Numerical Prediction of Aviation Fuel Temperatures in Unmanned Air Vehicles
- Author: Baek Nak-Gon, Lim Jin-Shik
- Organization: Baek Nak-Gon; Lim Jin-Shik
- Publish: International Journal Aeronautical and Space Sciences Volume 12, Issue4, p379~384, 30 Dec 2011
This paper performs numerical prediction of fuel temperature in the fuel tanks of unmanned air vehicles for both ground static non-operating and in flight transient conditions. The calculation is carried out using a modified Dufort-Frankel scheme. For this calculation, it is assumed that a non-operating vehicle on the ground is subjected to repeating daily cycles of ambient temperature with solar radiation and wind under 1%, with a 20% probability of hot day conditions. The energy conservation equation is used as the governing equation to calculate heat transfer between the fuel tank surface and the ambient environment. Results of the present analysis may be used as the estimated initial values of fuel temperatures in a vehicle’s fuel tank for the purpose of analyzing transient fuel temperatures during various flight missions. This research also demonstrates that the fuel temperature of the front tank is higher than that of the rear tank, and that the difference between the two temperatures increases in the later phases of flight due to the consumption of fuel.
Fuel temperature , Network , Thermal
In recent years, the performance of flight vehicles, including manned aircrafts and unmanned air vehicles (UAV), has been improved and the operability of both commercial and military vehicles has been upgraded. As such, thermal management of vehicles has become more important than ever. Cooling systems for thermal management are often provided to vehicles designed to fly at high subsonic or supersonic speeds, although heating systems are also required (Moir and Seabridge, 1992). The thermal problem caused by some heat sources in flight needs to be solved in order to successfully cool down the vehicle and its onboard systems. The heat from these sources should be transferred to a vehicle’ s heat sink and then completely expelled from the system. The air around the vehicle and onboard fuel are examples of available heat sinks. There are a number of potential causes of excess heat in a vehicle, such as solar radiation, the electricity-generation system, and avionic equipment. Typically, an air/fuel thermal management system can be considered in association with the heat sink to be used. However, the use of ram air as a cooling medium has some limitations, since the temperature of it increases with airspeed and soon exceeds the required value for cooling the vehicle’ s components (Moir and Seabridge, 1992). Fuel is more effective as a heat sink than ambient air, due to its higher heat capacity and heat transfer coefficient. Therefore, using fuel as a heat sink is very effective.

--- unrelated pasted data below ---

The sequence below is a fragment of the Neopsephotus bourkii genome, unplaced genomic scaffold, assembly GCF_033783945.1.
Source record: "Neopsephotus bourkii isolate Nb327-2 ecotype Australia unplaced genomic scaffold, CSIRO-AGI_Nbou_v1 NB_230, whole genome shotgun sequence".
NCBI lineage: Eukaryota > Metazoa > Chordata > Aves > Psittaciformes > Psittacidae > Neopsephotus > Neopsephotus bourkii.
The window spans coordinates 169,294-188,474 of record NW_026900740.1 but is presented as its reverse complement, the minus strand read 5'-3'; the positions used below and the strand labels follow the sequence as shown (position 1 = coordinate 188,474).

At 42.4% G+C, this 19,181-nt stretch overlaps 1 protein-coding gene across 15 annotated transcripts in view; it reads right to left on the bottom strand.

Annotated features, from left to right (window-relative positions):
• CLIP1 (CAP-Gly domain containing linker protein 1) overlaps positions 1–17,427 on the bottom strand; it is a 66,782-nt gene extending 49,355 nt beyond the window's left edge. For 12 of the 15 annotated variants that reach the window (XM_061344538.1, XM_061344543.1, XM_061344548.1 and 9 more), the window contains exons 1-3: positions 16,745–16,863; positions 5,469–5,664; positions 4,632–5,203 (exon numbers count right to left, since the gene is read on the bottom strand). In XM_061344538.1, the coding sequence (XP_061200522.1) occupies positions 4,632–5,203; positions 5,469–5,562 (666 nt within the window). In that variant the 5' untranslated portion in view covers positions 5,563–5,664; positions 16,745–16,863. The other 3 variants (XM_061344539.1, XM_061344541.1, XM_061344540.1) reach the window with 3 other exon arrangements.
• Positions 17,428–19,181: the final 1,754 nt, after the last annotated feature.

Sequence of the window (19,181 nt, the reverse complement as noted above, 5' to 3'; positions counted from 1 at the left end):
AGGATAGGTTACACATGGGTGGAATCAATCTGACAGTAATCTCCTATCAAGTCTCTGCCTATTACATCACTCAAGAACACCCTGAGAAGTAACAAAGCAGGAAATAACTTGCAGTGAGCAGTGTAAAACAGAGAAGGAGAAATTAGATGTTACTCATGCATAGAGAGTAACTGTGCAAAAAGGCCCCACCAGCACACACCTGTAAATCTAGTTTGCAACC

The primary purpose of a UAV’s fuel system is to supply fuel to the engine. In order to use the fuel as a heat sink, the UAV fuel system must also be designed to manage the thermal problem. The fuel temperature in a UAV changes with flight conditions. Thus, it directly affects the operating environment of the UAV’s onboard systems and components that use the fuel as a heat sink. Therefore, the design and analysis of the flight vehicle’s thermal management system using fuel has to be undertaken with careful consideration of the temperature control requirements of every onboard system, component, and engine.
In the present study, a model of a thermal management system coupled with a fuel supply system is employed. A military vehicle UAV is selected as the vehicle model. Analysis of the engine temperature is not included in this report because the engine is regarded as an independent unit from the UAV fuel system. Based on this analysis, the transient fuel temperatures in flight as well as the solar radiation effect on the ground are predicted for each separate fuel tank. Variations in the fuel temperature for a given flight pattern are analyzed, with particular attention paid to a fuel supply system including the forward and rear fuel tanks.